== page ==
“Alas! it is delusion all:
The future cheats us from afar,
Nor can we be what we recall,
Nor dare we think on what we are.”
It must be confessed that our study has tended to bring home to the mind the wide range of the illusory and unreal in our intellectual life. In sense-perception, in the introspection of the mind’s own feelings, in the reading of others’ feelings, in memory, and finally in belief, we have found a large field for illusory cognition. And while illusion has thus so great a depth in the individual mind, it has a no less striking breadth or extent in the collective human mind. No doubt its grosser forms manifest themselves most conspicuously in the undisciplined mind of the savage and the rustic; yet even the cultivated mind is by no means free from its control. In truth, most of the illusions illustrated in this work are such as can be shared in by all classes of mind.
In view of this wide far-reaching area of ascertained error, the mind naturally asks, What are the real limits of illusory cognition, and how can we be ever sure of having got beyond them? This question leads us on to philosophical problems of the greatest consequence, problems which can only be very lightly touched in this place. Before approaching these, let us look back a little more carefully and gather up our results, reflect on the method which we have been unconsciously adopting, and inquire how far this scientific mode of procedure will take us in determining what is the whole range of illusory cognition.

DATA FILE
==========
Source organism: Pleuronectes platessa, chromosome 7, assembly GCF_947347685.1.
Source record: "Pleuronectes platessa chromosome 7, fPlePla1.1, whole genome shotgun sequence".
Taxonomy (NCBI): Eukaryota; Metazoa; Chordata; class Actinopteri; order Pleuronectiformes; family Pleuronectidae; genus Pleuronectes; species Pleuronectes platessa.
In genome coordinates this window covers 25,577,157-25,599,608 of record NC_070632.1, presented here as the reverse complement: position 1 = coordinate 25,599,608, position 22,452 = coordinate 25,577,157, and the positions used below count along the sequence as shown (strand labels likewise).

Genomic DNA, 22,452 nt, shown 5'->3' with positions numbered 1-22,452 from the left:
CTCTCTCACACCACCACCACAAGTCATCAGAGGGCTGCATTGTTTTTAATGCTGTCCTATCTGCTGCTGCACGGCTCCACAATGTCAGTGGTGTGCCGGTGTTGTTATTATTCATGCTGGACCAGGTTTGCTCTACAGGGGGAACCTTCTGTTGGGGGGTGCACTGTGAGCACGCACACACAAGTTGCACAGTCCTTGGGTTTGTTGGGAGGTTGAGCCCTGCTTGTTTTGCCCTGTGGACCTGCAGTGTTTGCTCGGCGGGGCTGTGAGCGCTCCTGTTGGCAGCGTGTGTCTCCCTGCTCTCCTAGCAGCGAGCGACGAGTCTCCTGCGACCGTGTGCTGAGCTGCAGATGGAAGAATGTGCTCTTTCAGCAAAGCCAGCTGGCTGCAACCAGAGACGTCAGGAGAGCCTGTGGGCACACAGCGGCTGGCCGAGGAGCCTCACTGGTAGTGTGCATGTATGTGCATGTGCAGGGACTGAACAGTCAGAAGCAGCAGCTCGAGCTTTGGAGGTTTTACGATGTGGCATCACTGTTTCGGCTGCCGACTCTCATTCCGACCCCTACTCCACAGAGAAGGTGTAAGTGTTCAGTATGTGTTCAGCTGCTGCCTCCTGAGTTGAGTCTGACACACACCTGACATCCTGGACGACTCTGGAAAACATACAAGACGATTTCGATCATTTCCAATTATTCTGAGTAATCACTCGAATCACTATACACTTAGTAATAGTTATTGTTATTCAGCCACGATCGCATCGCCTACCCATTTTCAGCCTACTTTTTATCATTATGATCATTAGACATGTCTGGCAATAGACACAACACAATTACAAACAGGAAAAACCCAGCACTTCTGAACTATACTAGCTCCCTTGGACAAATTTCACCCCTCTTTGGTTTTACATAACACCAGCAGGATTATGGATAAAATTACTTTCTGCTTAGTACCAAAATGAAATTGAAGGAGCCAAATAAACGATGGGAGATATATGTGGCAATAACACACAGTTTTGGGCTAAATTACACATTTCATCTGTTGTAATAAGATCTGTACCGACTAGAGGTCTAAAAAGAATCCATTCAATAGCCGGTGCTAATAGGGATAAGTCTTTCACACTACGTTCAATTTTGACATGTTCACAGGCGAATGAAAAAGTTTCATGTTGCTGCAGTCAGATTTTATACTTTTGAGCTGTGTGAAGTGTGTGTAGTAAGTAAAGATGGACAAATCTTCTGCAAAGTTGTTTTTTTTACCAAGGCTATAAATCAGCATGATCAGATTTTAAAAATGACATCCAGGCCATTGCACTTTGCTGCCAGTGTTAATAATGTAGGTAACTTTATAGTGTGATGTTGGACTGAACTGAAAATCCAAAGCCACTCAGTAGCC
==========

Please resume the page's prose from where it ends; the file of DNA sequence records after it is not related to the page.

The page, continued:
We have found an ingredient of illusion mixed up with all the popularly recognized forms of immediate knowledge. Yet this ingredient is not equally conspicuous in all cases. First of all, illusion varies very considerably in its degree of force and persistence. Thus, in general, a presentative illusion is more coercive than a representative; an apparent reality present to the mind is naturally felt to be more indubitable than one absent and only represented. On the other hand, a representative illusion is often more enduring than a presentative, that is to say, less easily found out. It is to be added that a good deal of illusion is only partial, there being throughout an under-current of rational consciousness, a gentle play of self-criticism, which keeps the error from developing into a perfect self-delusion. This remark applies not only to the innocent illusions of art, but also to many of our every-day illusions, both presentative and representative. In many cases, indeed, as, for example, in looking at a reflection in a mirror, the illusion is very imperfect, remaining in the nascent stage.